WASHINGTON -- The Transportation Department, conducting a review to
determine if airports hinder airline competition, received a flurry
of comments from airports with an overriding message: Stay out of
our business, but let us raise more money.
"The notion that airport practices are producing reductions in
competition or declines in air service is a case of an inquiry in
search of a problem," the Airports Council International-North
America and the Association of Airport Executives, the two major
airport associations, jointly told the DOT.
Boise Airport said, "Most airports are desperately trying to
gain more air service either through new entrants or more seats by
St. Louis Airport said the DOT "must not get sidetracked into a
detailed investigation on airport practices that have never been
shown to cause any harm."
Instead, the commenters said, the DOT should refocus its
attention on slot controls and domestic airline alliances.
The DOT is looking at many other competition-related issues but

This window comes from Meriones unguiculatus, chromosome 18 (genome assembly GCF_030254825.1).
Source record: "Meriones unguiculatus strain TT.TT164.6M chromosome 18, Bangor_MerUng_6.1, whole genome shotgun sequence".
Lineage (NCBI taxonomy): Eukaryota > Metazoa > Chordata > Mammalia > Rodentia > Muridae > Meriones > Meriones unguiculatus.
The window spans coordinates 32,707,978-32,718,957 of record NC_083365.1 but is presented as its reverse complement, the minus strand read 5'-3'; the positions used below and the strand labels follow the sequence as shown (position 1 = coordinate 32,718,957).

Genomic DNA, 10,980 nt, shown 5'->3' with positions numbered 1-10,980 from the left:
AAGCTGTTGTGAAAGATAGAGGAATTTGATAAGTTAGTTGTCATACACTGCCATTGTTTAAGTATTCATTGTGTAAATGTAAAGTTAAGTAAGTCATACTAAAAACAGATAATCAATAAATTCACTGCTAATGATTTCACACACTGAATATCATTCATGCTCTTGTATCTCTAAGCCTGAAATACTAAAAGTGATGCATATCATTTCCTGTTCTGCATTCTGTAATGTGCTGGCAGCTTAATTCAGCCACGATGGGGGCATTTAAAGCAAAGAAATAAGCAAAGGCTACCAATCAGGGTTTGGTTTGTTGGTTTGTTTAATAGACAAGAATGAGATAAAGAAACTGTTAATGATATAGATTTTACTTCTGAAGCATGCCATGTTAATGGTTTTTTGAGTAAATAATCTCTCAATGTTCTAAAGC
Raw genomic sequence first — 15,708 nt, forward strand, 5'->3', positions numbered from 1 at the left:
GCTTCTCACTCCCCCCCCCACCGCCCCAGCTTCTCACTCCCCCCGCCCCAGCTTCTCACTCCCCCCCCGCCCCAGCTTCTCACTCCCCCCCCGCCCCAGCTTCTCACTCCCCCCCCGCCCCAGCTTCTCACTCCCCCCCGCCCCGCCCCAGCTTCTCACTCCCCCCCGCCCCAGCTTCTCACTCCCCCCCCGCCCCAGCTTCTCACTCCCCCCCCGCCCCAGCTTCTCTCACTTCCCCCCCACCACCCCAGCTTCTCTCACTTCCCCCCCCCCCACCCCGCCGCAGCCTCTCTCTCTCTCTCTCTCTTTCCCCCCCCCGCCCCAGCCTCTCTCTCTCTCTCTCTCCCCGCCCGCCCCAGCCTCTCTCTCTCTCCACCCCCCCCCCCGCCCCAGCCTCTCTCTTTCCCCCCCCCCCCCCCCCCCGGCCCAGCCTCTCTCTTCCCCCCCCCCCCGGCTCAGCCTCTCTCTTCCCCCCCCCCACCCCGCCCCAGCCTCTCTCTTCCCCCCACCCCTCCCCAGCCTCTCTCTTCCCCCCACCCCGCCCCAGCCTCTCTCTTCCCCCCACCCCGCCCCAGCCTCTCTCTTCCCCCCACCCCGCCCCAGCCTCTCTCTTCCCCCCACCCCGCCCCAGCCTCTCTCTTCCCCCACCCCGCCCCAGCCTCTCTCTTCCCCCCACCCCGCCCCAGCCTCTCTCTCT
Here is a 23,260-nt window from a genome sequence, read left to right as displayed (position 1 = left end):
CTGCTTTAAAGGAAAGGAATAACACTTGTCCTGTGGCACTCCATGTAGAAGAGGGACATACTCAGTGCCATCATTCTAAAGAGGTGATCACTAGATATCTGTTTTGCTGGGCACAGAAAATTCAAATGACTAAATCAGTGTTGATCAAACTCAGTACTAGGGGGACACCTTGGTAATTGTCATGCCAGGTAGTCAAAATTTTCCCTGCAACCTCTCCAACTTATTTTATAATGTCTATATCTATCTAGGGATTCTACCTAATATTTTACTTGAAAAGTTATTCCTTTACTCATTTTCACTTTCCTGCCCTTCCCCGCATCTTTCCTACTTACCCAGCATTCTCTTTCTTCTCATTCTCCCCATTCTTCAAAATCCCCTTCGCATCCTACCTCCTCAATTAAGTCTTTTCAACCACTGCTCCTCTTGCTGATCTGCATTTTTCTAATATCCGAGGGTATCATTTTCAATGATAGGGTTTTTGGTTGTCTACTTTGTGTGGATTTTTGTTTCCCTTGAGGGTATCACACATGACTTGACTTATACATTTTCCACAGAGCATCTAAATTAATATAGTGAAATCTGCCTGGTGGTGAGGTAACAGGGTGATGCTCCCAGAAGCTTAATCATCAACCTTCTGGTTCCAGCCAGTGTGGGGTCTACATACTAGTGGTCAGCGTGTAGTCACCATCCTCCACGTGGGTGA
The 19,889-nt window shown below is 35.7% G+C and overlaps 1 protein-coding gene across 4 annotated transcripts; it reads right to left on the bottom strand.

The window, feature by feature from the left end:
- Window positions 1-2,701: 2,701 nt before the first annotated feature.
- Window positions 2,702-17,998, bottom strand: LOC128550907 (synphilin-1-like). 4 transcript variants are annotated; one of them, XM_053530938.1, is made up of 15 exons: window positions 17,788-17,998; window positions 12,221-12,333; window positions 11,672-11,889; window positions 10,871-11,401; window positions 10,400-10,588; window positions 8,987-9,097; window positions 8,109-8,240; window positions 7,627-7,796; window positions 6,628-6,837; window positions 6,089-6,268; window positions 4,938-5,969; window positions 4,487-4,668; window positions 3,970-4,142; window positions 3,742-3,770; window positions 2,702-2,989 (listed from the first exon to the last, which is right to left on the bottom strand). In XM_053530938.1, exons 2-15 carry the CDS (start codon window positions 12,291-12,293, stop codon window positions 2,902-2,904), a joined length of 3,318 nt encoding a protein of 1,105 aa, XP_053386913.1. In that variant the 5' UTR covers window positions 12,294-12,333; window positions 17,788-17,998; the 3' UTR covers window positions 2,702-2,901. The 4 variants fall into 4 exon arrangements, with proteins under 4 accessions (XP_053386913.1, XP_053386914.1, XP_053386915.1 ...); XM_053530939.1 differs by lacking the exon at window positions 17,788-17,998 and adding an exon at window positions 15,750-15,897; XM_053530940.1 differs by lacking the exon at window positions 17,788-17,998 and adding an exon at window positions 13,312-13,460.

also is continuing its airport review with closer "case study"
looks at 13 airports.
Airports were divided on some matters, such as whether
majority-in-interest agreements, which determine how much say
airlines have at an airport, give airlines too much power to delay
or prevent construction of facilities.
The two associations acknowledged the potential for problems
with such agreements as well as long-term, exclusive-use gate
leases, but said airports cannot get out of existing contracts --
and the DOT cannot legally force them to.
The associations and individual airports were nearly unanimous
that the federal government should raise the $3 cap on passenger
"If there has been any overall constraint on an airport's
ability to enhance competition, it has been the lack of funding for
airport facilities," said the Port Authority of New York and New
Jersey, which operates Kennedy, LaGuardia and Newark airports.